5.9/10
4,558
45 user 34 critic

Goats (2012)

R | | Comedy | 10 August 2012 (USA)
Trailer
2:13 | Trailer

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As Ellis prepares to leave Tucson for his freshman year at an East Coast prep school, he also faces separating from his flaky, new age mother and the only real father he has ever known: Goat Man.

Director:

Writers:

(novel), (screenplay)
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Cast

Cast overview, first billed only:
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Coach
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Aubrey
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Nicholas Lobue ...
Ronnie Rubalcaba ...
Rosenberg
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Dr. Eldridge
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Fiona
Musashi Alexander ...
Mr. Lin
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Lilly
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Storyline

Fifteen-year-old Ellis is getting ready to leave his luxurious home in the foothills of Tucson for his freshman year at Gates Academy, an East Coast prep school. This means leaving behind Wendy, his flaky, new age mother and the only real father he has ever known, Goat Man. Written by Anonymous

Plot Summary | Add Synopsis

Taglines:

You can't choose your family...or can you?

Genres:

Comedy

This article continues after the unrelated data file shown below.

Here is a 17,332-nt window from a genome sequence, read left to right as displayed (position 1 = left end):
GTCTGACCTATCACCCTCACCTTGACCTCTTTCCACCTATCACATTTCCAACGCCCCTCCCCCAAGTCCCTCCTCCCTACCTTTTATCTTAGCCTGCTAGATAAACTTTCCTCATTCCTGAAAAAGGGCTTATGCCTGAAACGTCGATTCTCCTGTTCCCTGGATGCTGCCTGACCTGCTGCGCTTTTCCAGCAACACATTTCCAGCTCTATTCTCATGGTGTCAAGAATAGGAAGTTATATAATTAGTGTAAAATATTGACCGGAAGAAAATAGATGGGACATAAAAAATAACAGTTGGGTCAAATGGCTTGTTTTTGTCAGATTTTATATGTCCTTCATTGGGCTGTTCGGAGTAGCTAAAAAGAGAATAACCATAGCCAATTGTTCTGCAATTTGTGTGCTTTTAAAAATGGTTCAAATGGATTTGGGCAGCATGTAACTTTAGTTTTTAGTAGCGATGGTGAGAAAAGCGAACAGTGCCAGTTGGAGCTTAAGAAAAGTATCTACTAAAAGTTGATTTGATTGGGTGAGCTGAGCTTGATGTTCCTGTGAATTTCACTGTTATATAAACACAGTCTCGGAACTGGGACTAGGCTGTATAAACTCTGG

Motion Picture Rating (MPAA)

Rated R for drug content including teen drug and alcohol use, language, sexuality and nudity | See all certifications »

Parents Guide:

 »
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Details

Country:

Language:

Release Date:

10 August 2012 (USA)  »

Also Known As:

Goats: Cabras  »

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Box Office

Budget:

$5,000,000 (estimated)
See more on IMDbPro »

Company Credits

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Technical Specs

Sound Mix:

Color:

Aspect Ratio:

2.35 : 1
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Did You Know?

Trivia

Interestingly the brand of beer being served in the Mexican strip club is 'Chupacabra' named for a mythical creature believed to inhabit the deserts of Mexico and the U.S. southwest. The literal translation of Chupacabra is 'goat sucker'. Duchovny investigated it as Agent Mulder in The X Files. See more »

Goofs

Where's the 'tofurkey'? There is a big build up for the appearance of 'tofurkey' on Wendy's Thanksgiving dinner table out on the terrace but it never makes it on camera. What an odd omission? I know 'Oz' the asst. property master who prepared the Thanksgiving meal baked half a dozen 'tofurkey' rolls in the craft service trailer and at least 4 were carved for the scene and delivered to the table as part of the action. See more »

Quotes

[first lines]
Ellis Whitman: Goat Man took me on my first trek when I was eleven. Not long after that he taught me how to do bong hits. It doesn't matter where we go on these treks, we just wander. Goat Man says it's the journey that counts, which I know is cliche. In a few days I leave for the prep school my father went to. Goat Man's calling this my farewell trek. He says I should suck up as much of the Sonoran sun as I can, but he's the one doing most of the soaking.